We caught up with Toby Berkman ’10, a two-time HNMCP clinic student, and current dispute resolution professional, for our alumnus spotlight this year.
During his years at Harvard Law School, Berkman also served as a student mediator in the Harvard Mediation Program, as a Teaching Assistant for the Negotiation Workshop, and after graduation, as the first HNMCP Associate (the title has since changed to Fellow). During his year at HNMCP, Berkman co-wrote, edited, and produced the first DVD teaching tool put out by the Clinic, in conjunction with the law firm WilmerHale, “Critical Decisions in Negotiation.” This fall, Berkman served as a facilitator in HNMCP’s newest, soon-to-be-released, DVD teaching tool on facilitated dialogue, Police-Community Dialogue, and this past spring semester, was a Lecturer in the Negotiation Workshop.
HNMCP: Can you trace any particular influences in your life that lead you to pursue the study of negation and dispute resolution at HLS? Given the range of clinic options available at HLS, why did you choose HNMCP?
Toby Berkman: I’d had a couple of hugely formative experiences in the years before law school. First, I started working for the nonprofit Seeds of Peace, and became friends with young people from countries around the world including Israel, Palestine, Jordan, Egypt, Kosovo, Macedonia, Bosnia-Herzegovina, Serbia, India, Pakistan, Afghanistan, and others. Then I spent a year as a teacher living in Casablanca, Morocco, and felt this really compelling connection to that place and its incredible cultural diversity, and then some time working for Seeds in Jerusalem. I was experiencing all of this in the early 2000s in the context of September 11 and then the Iraq war. I felt this calling to get involved and do something to promote cross-cultural understanding and dialogue. After a stint as a researcher in D.C. (focusing on international peace operations) I came to law school with a vague notion that I wanted to do something “practical” in the “real world” related to conflict resolution. Truth be told I had very little interest in being a lawyer—at least for the long term.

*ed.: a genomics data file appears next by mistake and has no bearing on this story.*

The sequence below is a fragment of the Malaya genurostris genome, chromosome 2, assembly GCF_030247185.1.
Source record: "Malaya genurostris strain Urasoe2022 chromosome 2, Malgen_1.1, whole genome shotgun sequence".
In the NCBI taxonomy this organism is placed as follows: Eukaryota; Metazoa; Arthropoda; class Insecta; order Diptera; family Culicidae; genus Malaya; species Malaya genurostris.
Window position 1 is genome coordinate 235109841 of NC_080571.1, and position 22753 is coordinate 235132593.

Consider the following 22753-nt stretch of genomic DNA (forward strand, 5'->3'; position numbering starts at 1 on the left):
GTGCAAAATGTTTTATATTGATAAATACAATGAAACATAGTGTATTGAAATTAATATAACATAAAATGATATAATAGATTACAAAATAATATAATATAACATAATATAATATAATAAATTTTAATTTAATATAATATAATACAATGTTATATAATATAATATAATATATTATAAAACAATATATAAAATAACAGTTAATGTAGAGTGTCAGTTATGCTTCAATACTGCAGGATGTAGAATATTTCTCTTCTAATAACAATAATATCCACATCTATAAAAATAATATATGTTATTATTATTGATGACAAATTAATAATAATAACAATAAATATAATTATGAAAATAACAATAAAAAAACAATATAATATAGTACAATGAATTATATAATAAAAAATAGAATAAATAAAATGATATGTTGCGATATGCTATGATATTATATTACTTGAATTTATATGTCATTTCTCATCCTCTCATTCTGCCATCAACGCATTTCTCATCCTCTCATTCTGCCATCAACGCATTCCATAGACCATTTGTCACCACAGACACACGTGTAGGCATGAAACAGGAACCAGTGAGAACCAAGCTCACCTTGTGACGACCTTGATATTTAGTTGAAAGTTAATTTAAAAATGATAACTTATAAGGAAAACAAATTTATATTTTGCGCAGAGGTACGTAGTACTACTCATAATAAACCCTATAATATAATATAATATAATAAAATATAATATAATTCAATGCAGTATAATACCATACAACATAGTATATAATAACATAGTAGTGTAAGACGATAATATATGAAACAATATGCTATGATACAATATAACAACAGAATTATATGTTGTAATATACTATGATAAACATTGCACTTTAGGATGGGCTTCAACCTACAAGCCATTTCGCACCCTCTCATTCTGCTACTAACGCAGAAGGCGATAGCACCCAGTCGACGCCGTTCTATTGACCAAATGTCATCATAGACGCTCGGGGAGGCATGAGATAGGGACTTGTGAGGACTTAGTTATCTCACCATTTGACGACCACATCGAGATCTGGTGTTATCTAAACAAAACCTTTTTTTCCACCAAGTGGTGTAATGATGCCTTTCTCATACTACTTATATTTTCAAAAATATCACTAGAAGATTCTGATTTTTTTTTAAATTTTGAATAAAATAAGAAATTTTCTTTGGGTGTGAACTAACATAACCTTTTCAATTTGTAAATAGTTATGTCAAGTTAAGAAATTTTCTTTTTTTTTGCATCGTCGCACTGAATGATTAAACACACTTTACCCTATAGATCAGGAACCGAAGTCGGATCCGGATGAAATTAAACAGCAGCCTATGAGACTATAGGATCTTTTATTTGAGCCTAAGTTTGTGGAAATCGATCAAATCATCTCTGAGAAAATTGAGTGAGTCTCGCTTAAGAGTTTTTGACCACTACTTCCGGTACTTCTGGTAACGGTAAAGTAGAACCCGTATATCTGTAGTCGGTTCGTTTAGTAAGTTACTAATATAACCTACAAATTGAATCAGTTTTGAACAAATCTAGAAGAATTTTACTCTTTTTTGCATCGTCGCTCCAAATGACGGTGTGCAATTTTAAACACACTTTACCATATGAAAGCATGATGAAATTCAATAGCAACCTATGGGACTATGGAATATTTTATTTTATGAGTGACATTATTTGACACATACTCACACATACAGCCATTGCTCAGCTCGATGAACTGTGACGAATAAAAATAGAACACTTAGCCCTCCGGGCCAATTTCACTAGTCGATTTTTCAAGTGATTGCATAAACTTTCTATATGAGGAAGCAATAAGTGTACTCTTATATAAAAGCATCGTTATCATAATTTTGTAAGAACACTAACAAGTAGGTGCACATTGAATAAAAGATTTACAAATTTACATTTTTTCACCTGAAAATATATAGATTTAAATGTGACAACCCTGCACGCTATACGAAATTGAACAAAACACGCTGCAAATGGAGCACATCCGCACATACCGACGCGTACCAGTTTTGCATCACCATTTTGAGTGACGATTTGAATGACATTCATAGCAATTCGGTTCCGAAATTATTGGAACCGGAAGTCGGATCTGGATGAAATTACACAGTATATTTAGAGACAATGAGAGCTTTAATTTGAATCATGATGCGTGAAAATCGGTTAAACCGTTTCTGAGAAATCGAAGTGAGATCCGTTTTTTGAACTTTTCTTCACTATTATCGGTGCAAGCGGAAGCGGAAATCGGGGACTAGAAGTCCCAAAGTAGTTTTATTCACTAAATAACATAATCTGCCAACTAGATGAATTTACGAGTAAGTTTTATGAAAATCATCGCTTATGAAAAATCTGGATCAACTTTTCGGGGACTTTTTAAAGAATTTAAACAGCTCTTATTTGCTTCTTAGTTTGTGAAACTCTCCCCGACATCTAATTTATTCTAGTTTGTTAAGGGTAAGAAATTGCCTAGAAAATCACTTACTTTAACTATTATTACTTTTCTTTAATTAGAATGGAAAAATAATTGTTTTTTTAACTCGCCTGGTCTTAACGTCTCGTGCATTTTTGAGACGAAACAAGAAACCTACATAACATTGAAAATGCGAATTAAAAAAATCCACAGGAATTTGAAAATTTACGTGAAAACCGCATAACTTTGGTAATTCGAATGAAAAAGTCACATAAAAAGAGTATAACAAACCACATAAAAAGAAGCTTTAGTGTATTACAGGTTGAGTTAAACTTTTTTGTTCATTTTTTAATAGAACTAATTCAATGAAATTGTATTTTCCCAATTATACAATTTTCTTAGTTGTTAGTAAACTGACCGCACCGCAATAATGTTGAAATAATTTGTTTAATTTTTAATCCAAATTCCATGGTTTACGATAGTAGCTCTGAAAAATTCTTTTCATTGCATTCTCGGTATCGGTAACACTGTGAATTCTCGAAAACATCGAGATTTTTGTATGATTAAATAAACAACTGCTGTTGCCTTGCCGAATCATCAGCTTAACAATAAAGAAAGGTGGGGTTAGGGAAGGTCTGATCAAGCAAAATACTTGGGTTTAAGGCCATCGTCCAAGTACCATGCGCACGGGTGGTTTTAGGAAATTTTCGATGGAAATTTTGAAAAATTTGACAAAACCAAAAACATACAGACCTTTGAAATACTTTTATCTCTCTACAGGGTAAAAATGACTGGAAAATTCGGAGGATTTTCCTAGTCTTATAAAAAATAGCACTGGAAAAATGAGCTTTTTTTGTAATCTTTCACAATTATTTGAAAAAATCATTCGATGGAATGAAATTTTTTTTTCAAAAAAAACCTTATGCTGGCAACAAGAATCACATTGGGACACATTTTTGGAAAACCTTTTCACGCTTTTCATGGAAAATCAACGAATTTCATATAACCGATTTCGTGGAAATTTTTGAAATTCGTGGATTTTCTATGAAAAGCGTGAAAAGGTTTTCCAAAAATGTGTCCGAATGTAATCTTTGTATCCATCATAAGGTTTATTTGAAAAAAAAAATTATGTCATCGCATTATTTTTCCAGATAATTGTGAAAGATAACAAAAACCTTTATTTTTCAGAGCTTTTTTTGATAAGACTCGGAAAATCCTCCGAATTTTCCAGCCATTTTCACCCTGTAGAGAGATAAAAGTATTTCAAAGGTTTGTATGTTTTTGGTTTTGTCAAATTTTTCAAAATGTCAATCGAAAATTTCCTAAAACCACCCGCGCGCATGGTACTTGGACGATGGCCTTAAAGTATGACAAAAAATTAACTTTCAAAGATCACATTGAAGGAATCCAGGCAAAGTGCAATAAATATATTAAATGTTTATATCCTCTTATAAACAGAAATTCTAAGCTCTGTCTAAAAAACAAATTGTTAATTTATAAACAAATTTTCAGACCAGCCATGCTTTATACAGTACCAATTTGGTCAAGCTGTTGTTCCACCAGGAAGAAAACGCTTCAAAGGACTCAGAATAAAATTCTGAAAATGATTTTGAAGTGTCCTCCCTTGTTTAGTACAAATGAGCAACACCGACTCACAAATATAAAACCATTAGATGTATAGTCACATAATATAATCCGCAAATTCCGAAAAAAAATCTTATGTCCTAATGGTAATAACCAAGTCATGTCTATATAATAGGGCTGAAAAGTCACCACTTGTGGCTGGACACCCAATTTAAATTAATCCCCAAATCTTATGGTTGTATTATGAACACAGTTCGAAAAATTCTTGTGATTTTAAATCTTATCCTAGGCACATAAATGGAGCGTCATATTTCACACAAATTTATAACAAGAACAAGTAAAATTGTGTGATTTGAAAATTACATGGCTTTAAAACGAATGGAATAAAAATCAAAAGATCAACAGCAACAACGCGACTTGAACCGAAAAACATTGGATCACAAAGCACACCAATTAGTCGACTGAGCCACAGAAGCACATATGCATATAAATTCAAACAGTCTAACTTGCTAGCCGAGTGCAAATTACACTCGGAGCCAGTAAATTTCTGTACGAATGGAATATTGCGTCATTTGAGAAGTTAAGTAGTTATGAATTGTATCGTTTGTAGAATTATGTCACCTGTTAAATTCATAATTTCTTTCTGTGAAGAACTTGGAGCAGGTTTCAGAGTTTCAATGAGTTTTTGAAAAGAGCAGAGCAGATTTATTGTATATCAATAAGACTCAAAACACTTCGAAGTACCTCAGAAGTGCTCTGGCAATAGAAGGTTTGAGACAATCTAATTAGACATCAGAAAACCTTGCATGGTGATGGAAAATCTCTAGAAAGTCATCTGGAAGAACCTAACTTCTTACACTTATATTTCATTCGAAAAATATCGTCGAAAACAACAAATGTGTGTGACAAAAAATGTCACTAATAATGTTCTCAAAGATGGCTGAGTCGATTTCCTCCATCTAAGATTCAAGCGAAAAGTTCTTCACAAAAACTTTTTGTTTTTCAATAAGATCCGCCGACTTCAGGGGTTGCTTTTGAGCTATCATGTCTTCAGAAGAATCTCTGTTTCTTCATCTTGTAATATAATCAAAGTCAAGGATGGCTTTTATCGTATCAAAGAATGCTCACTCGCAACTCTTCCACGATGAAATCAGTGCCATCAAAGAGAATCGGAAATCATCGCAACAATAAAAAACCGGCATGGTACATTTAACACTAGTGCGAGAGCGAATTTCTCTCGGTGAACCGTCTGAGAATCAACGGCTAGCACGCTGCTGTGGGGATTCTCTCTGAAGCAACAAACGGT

HNMCP was the one community at HLS where I felt totally at home, both with the other students and the instructors, and where I felt like my work really had meaning and was focused in the direction I wanted. As soon as I started working at the clinic I had this feeling like, “these are my people.”
HNMCP: Seeds of Peace has engaged HNMCP in five separate projects over the years. Can you say a bit more about what is so important about their work to you and how it has shaped you?
TB: My brother was the one who first convinced me to start working for Seeds back in 2001, when I was still in college. He had worked there for a few years after connecting with the organization while living and studying in Jerusalem. I think the experience changed both of us and shaped our professional trajectories.
My brother ended up becoming very interested in world religions, religious dialogue, and Judaism. For him, Seeds was this profoundly moving spiritual experience, where people were able to come together despite incredibly trying circumstances and come to see the humanity—and even divinity—of their enemies. He eventually became a rabbi.
For me, I think the experience felt more like a call to action to try to address some of the injustices I witnessed. Interestingly, though, the experience didn’t really let me just take on one side of the story and become a pure activist. Instead, I felt drawn to a kind of “activism through dialogue.”
HNMCP: What was some of the challenges and the rewards of your two-semester HNMCP project with the Roman Catholic Archdiocese of Newark?
TB: It was such a great, challenging project! The archdiocese wanted to merge two of its churches that were only a few blocks apart, but the two congregations didn’t get along. The most rewarding part was getting to learn about this one, really thorny and deeply personal issue from so many different perspectives. Just when we thought we had our heads around it we would talk to someone else with a totally different perspective. It was like this never-ending onion. I also had a fantastic partner, Adam Kinon, who is just this hilarious and awesome guy to work with.